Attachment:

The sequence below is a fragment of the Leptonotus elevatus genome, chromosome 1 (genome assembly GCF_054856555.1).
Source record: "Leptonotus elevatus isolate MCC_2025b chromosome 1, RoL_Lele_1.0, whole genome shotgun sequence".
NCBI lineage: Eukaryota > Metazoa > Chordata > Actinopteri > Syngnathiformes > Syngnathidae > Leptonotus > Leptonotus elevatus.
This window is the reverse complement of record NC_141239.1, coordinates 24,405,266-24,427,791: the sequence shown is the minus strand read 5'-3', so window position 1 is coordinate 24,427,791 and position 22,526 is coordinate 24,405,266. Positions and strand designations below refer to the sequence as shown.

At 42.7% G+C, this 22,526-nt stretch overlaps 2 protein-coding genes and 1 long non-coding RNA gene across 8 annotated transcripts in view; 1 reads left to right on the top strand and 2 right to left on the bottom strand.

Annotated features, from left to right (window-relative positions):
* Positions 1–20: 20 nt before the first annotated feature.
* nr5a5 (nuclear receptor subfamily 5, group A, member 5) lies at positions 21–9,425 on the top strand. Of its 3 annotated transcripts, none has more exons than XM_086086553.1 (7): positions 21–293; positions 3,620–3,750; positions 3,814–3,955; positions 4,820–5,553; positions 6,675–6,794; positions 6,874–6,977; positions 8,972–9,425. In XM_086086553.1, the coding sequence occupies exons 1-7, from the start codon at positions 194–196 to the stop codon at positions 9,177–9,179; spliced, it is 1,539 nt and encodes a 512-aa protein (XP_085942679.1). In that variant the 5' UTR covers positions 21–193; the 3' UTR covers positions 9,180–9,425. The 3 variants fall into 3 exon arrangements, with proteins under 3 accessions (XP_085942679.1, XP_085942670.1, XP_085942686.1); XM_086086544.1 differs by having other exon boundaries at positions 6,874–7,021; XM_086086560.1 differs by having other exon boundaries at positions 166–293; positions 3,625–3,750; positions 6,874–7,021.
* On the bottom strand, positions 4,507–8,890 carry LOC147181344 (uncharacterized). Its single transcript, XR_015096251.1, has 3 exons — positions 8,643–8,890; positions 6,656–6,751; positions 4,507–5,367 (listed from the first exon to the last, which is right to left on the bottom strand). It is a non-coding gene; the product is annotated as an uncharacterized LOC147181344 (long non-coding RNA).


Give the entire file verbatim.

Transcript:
The sequence below is a fragment of the Leptonotus elevatus genome, chromosome 1 (genome assembly GCF_054856555.1).
Source record: "Leptonotus elevatus isolate MCC_2025b chromosome 1, RoL_Lele_1.0, whole genome shotgun sequence".
NCBI lineage: Eukaryota > Metazoa > Chordata > Actinopteri > Syngnathiformes > Syngnathidae > Leptonotus > Leptonotus elevatus.
This window is the reverse complement of record NC_141239.1, coordinates 24,405,266-24,427,791: the sequence shown is the minus strand read 5'-3', so window position 1 is coordinate 24,427,791 and position 22,526 is coordinate 24,405,266. Positions and strand designations below refer to the sequence as shown.

At 42.7% G+C, this 22,526-nt stretch overlaps 2 protein-coding genes and 1 long non-coding RNA gene across 8 annotated transcripts in view; 1 reads left to right on the top strand and 2 right to left on the bottom strand.

Annotated features, from left to right (window-relative positions):
* Positions 1–20: 20 nt before the first annotated feature.
* nr5a5 (nuclear receptor subfamily 5, group A, member 5) lies at positions 21–9,425 on the top strand. Of its 3 annotated transcripts, none has more exons than XM_086086553.1 (7): positions 21–293; positions 3,620–3,750; positions 3,814–3,955; positions 4,820–5,553; positions 6,675–6,794; positions 6,874–6,977; positions 8,972–9,425. In XM_086086553.1, the coding sequence occupies exons 1-7, from the start codon at positions 194–196 to the stop codon at positions 9,177–9,179; spliced, it is 1,539 nt and encodes a 512-aa protein (XP_085942679.1). In that variant the 5' UTR covers positions 21–193; the 3' UTR covers positions 9,180–9,425. The 3 variants fall into 3 exon arrangements, with proteins under 3 accessions (XP_085942679.1, XP_085942670.1, XP_085942686.1); XM_086086544.1 differs by having other exon boundaries at positions 6,874–7,021; XM_086086560.1 differs by having other exon boundaries at positions 166–293; positions 3,625–3,750; positions 6,874–7,021.
* On the bottom strand, positions 4,507–8,890 carry LOC147181344 (uncharacterized). Its single transcript, XR_015096251.1, has 3 exons — positions 8,643–8,890; positions 6,656–6,751; positions 4,507–5,367 (listed from the first exon to the last, which is right to left on the bottom strand). It is a non-coding gene; the product is annotated as an uncharacterized LOC147181344 (long non-coding RNA).